Time To Hunt

사냥의 시간
 •  , , ,  •   • Dir.

Reviewed by   |  May 8, 2020

A propulsive action thriller, ‘Time to Hunt’ is set in a not too distant future where a financial crisis has wreaked havoc in Korea meaning money and jobs are scarce, and slums and crime are on the rise. Jun Seok (Lee Je-Hoon – outstanding!) is recently released from prison and reunited with his old friends wastes little time in planning a heist that will get them rich quick and send them to a new and more hopeful life in sunnier climes. The group of young adults decide to rip off an illegal gambling house enlisting the help of an old friend who works there. The now quartet plot a plan, secure heavy weaponry, and pull the heist off near perfectly. As is the way, robberies rarely come without consequences and thus the group incur the wrath of those who run the gambling house, sending a near unstoppable and indestructible killer (Park Hae-Soo) to hunt the young lads down and make them pay.

With some considerable hype, ‘Time to Hunt’ thankfully mostly lives up to it as it’s an often-blistering mash up of genres that despite it’s sizeable running time (a little under 2 and half hours!) levels up in creative ways just when one thinks they know where proceedings are heading. Part social drama, part heist film, part full on action/slasher flick, ‘Time to Hunt’ has ambition to spare. Despite a familiar set-up the film is stylish and confident despite only being writer/director Yoon Sung-Hyun’s sophomore feature effort. A slick, edgy visual style perfectly captures the grit of the near future and crumbling society and while one might think this is going to be about a bunch of annoying youngsters posing and playing at being criminal (admittedly, it does start a little like that!) it’s mercifully far from it. The young cast are all fantastic and encapsulate a lost generation that have nothing and decide to do something to get out of their going-nowhere-existence. They’ve served in the military so can handle automatic weapons, leading to the believability that despite their young age they can pull this crime off.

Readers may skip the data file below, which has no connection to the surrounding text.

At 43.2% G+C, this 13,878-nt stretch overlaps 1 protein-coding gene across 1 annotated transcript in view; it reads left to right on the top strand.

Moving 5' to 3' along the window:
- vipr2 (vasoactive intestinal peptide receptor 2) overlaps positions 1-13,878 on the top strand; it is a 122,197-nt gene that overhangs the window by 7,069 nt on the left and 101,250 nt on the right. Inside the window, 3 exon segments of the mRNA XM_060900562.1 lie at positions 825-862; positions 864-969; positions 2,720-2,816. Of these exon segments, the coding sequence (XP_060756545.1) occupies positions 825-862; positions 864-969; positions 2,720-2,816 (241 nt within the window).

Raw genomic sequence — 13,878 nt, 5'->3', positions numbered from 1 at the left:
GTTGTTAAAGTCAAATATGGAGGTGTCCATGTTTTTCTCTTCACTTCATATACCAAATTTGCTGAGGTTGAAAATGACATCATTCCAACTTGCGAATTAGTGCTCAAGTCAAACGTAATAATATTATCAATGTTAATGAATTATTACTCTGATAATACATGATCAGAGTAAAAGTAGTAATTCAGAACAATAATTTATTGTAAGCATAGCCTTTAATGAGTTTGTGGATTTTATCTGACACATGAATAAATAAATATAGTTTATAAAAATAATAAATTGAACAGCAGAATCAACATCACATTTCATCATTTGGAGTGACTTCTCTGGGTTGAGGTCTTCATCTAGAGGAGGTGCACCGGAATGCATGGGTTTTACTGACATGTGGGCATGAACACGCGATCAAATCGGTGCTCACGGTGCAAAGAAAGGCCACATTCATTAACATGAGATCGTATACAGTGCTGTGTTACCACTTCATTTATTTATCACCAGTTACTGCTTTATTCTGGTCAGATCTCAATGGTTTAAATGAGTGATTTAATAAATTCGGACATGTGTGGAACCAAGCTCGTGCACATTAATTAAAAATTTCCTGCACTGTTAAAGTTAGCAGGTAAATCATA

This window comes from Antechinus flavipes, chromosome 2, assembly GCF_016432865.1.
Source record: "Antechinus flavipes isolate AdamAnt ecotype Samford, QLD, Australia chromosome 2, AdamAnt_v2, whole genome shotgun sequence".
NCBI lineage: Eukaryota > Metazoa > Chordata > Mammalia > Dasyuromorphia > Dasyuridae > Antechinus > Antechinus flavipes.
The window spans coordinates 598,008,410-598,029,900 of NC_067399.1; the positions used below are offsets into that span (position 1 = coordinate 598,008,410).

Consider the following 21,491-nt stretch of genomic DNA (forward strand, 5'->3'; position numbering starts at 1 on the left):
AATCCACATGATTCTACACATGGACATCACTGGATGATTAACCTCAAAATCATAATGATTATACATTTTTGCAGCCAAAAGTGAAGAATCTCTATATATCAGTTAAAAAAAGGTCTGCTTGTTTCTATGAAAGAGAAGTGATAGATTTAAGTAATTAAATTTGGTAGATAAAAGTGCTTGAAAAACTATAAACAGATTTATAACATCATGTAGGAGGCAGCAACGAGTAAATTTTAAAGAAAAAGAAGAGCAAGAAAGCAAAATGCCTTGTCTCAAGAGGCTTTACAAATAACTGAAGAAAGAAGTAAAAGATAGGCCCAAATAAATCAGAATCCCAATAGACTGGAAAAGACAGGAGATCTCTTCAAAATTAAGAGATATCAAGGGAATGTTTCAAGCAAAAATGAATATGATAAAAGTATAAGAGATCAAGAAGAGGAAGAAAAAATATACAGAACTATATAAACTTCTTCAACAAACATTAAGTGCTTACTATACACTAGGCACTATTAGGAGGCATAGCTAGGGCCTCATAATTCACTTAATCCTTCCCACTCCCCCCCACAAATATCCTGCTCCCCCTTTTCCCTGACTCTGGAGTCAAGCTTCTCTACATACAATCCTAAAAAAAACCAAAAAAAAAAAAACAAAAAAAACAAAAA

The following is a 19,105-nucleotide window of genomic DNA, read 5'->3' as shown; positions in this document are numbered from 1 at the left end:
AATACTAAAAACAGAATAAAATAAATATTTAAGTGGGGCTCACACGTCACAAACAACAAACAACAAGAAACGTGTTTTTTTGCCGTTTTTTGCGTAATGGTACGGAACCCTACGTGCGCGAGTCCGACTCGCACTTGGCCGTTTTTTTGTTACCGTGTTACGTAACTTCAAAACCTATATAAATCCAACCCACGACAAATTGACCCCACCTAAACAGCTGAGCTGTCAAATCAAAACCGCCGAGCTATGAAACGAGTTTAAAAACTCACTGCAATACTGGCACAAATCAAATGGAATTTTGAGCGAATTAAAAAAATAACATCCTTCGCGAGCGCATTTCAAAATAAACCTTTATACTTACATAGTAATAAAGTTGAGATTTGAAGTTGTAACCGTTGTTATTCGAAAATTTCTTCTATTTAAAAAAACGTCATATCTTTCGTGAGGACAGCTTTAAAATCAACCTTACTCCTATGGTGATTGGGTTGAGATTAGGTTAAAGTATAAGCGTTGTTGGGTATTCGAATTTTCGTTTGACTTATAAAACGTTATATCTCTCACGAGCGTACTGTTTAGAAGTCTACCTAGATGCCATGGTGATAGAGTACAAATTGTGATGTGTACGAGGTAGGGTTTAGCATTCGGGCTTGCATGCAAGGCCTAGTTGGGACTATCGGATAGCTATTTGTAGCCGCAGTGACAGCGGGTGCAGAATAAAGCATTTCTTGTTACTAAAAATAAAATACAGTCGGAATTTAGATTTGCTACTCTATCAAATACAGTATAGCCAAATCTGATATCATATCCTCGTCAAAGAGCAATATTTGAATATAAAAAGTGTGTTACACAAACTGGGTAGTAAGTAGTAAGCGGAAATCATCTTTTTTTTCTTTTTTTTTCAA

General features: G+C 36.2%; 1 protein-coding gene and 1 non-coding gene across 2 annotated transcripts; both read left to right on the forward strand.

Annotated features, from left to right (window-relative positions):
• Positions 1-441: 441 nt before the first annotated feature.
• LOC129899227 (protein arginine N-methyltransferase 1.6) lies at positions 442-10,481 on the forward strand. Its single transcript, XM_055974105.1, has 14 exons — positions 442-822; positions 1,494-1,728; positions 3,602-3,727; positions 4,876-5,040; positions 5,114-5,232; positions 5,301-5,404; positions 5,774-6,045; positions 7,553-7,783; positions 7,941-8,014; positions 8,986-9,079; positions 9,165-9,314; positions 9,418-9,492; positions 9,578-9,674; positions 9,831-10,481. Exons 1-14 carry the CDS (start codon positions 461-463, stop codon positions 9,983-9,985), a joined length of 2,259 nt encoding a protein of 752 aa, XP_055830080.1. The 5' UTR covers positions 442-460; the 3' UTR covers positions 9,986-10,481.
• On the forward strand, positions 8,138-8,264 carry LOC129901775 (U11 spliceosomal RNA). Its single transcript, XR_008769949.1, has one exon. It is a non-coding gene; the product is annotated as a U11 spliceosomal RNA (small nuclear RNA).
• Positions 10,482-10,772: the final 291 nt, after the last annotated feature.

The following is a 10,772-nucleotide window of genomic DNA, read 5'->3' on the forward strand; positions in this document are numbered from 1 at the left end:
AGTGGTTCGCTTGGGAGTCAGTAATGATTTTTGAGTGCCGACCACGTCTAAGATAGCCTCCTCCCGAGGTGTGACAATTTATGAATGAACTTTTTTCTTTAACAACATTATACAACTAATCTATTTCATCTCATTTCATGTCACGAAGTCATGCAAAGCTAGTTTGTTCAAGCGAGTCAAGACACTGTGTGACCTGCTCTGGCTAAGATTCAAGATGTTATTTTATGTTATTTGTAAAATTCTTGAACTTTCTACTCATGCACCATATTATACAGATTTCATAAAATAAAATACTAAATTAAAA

However, the naivety of the young group is also well realised as soon they’re in way in over their heads once the crime has been committed. The path to their new life is paved with consequences and this fall out comes in the form of the ruthless killer sent to hunt them down. The group find themselves way in over their heads with a killer that likes the challenge of cat-and-mouse stalking and rather than hunting them with a blade, the killer hunts with a fuck-off automatic weapon leading to some thrilling and tightly wound action sequences. No flash, no tricksy editing, no CGI fluff just stalk-and-shoot tension as the young group fight back against a killer who absolutely will not stop.

On occasion it’s ambitions may be far too reaching: running time could be a little tighter, some misplaced dreams sequences and the fact (despite being an incredibly tense and well-staged sequence) the main players are able to run though and shoot off automatic weapons in a large hospital and it’s car park with no one noticing/coming to investigate. These are more niggles rather than outright flaws as the film still works and while the mash up of genres and the direction proceedings take may not be to everyone’s liking, there’s no doubting the skills and thrills on show.

Could be a marmite type of film but this reviewer loved it and ‘Time to Hunt’ once again shows South Korea is producing some of the most exciting cinema around.

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